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ebookers Launches Online UK Rail Booking

by Continental Club on March 29, 2013  |  Leave a comment • Tagged as: , , ,

ebookersebookers has become the first of the major online travel agents to offer UK rail tickets alongside flights, hotels, car rentals and its other ‘traditional’ products. The new service is promoted with the promise of no booking fees, something which most other third party rail-only booking sites can’t say.

Continental Club has tried the system out using the ‘ticket on departure’ option familiar to many UK rail users – a reference number is provided upon booking confirmation, and the card used for payment is inserted into a ticket machine at the station to authorise ticket printing. The ebookers reservation worked perfectly.

The initial presentation of travel options on the ebookers site is clear and straightforward too, with the basic information displayed in a format more akin to one you’d expect to see when booking round-trip air travel. That differs from most rail booking sites which show outbound and return services separately – ostensibly to quickly facilitate mix-and-match itineraries.

ebookers RAIL

So far then, so good. If you’re looking for a straightforward Standard Class ticket and you’re paying by debit card, then there’s little to worry about.

However, it’s the things that you can’t do that currently mean ebookers first attempt at UK rail isn’t necessarily for everyone. If you’re hoping to travel in First Class, you’ll have to look elsewhere. It’s also not possible to use a railcard yet. Tickets can’t apparently be changed or cancelled online, even if the underlying fare conditions allow it (which, in all fairness, is very much the way that online travel agents deal with air travel and hotel bookings too). Credit card payments do attract a fee – again a situation which is not unusual with third party rail booking sites.

The bigger issue which applies to the new ebookers system, and generically to all third party booking sites, is that it can’t offer certain ticket types sold only by the train operating companies themselves, and sometimes only by the actual operating company for the service selected.

As an example, here’s a random trip for three passengers travelling between London and York, offered by the ebookers site:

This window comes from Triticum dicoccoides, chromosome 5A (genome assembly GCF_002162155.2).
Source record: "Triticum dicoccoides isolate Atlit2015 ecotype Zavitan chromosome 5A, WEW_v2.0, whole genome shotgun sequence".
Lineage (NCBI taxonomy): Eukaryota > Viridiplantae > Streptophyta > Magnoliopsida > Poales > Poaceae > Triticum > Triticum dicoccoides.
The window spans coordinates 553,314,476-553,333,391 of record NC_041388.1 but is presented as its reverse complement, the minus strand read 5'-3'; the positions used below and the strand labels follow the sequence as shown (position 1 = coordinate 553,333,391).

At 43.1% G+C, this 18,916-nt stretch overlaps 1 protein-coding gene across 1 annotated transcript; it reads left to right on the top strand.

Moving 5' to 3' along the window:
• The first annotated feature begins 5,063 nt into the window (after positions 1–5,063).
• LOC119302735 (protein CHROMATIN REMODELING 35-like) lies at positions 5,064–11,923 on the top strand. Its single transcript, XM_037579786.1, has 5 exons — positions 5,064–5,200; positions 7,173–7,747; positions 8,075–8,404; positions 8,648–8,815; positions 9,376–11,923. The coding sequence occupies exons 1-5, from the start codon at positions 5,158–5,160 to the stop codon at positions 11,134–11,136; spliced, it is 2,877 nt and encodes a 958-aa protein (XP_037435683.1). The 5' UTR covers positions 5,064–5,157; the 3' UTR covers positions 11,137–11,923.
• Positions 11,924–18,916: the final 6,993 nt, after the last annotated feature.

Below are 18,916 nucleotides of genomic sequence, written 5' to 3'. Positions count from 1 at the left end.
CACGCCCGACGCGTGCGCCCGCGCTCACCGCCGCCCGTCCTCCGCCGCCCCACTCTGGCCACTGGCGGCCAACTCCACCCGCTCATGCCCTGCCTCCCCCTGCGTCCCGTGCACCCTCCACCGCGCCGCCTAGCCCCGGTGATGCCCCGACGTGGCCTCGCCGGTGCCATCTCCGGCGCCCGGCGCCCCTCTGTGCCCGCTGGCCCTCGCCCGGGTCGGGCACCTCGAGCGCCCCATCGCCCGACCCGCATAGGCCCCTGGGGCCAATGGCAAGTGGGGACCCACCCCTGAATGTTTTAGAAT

ebookers RAIL GS3

The journey is operated by East Coast Trains, which offers a 2% discount on its own advance tickets when bought at eastcoast.co.uk. There’s no booking fee and no card fee. They also offer East Coast Rewards points for ticket purchases of £22 and over.

In this admittedly rather extreme example, here’s the East Coast quote on its own site for the same journey and number of passengers:

East Coast Matrix GS3

Even paying by debit card in both cases, the East Coast quote is almost £118 cheaper for the group than ebookers – because quite apart from its own 2% operator discount, East Coast can also sell something called a 3plus ticket to parties of 3 or more, which reduces the individual ticket price by 33%. In fact, in this example, the ‘upsell’ button on the East Coast site shows that the party could travel in First Class for less than the ebookers Standard Class quote.

Continental Club’s general advice when booking UK rail has always been to check which train company operates on your chosen route, and then to visit the company’s own website for the best ticket prices. For a directory of all UK train companies, visit:

Continental Club | Travel Directory | Trains

One final thing to take into account is whether online seat selection is available on the operator site – some train companies allow you to pick your carriage and seat, which can be useful.

If there’s no saving on the operator website, and the operator in question doesn’t offer seat selection, then the current ‘best buy’ route is to join the East Coast Rewards Programme and book at eastcoast.co.uk.

The ebookers launch is a good addition to their website though, and it can work well in the right circumstances. Hopefully, it will be developed to offer all the options that the individual operating companies’ sites do, and also link hotel and car rental bookings as well. It’s a good start, but for the moment and for many passengers, rail companies’ own websites will remain the first choice.

 

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